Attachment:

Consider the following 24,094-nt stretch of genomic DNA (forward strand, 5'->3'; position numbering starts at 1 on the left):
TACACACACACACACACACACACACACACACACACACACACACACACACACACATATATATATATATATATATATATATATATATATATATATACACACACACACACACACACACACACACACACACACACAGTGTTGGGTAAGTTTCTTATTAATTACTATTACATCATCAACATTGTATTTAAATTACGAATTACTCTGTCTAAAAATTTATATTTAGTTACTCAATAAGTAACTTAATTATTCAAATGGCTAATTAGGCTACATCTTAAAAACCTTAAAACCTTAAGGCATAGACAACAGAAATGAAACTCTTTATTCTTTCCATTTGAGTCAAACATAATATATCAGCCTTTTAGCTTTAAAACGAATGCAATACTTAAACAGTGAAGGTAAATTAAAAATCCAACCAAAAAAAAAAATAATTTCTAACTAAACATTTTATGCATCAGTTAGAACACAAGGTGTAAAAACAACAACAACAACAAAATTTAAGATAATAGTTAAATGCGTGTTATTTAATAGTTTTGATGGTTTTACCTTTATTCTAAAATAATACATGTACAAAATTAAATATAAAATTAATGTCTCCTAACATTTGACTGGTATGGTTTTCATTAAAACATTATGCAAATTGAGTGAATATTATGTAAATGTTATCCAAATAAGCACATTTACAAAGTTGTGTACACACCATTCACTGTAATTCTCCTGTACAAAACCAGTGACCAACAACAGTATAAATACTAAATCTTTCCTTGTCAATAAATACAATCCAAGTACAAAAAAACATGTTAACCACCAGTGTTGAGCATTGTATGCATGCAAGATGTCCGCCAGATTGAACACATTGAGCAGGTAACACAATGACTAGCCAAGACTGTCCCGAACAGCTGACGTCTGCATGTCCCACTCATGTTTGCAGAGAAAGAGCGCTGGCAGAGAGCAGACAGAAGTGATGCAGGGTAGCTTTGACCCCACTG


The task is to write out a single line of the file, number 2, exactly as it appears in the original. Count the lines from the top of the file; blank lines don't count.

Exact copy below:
TACACACACACACACACACACACACACACACACACACACACACACACACACACATATATATATATATATATATATATATATATATATATATATACACACACACACACACACACACACACACACACACACACAGTGTTGGGTAAGTTTCTTATTAATTACTATTACATCATCAACATTGTATTTAAATTACGAATTACTCTGTCTAAAAATTTATATTTAGTTACTCAATAAGTAACTTAATTATTCAAATGGCTAATTAGGCTACATCTTAAAAACCTTAAAACCTTAAGGCATAGACAACAGAAATGAAACTCTTTATTCTTTCCATTTGAGTCAAACATAATATATCAGCCTTTTAGCTTTAAAACGAATGCAATACTTAAACAGTGAAGGTAAATTAAAAATCCAACCAAAAAAAAAAATAATTTCTAACTAAACATTTTATGCATCAGTTAGAACACAAGGTGTAAAAACAACAACAACAACAAAATTTAAGATAATAGTTAAATGCGTGTTATTTAATAGTTTTGATGGTTTTACCTTTATTCTAAAATAATACATGTACAAAATTAAATATAAAATTAATGTCTCCTAACATTTGACTGGTATGGTTTTCATTAAAACATTATGCAAATTGAGTGAATATTATGTAAATGTTATCCAAATAAGCACATTTACAAAGTTGTGTACACACCATTCACTGTAATTCTCCTGTACAAAACCAGTGACCAACAACAGTATAAATACTAAATCTTTCCTTGTCAATAAATACAATCCAAGTACAAAAAAACATGTTAACCACCAGTGTTGAGCATTGTATGCATGCAAGATGTCCGCCAGATTGAACACATTGAGCAGGTAACACAATGACTAGCCAAGACTGTCCCGAACAGCTGACGTCTGCATGTCCCACTCATGTTTGCAGAGAAAGAGCGCTGGCAGAGAGCAGACAGAAGTGATGCAGGGTAGCTTTGACCCCACTG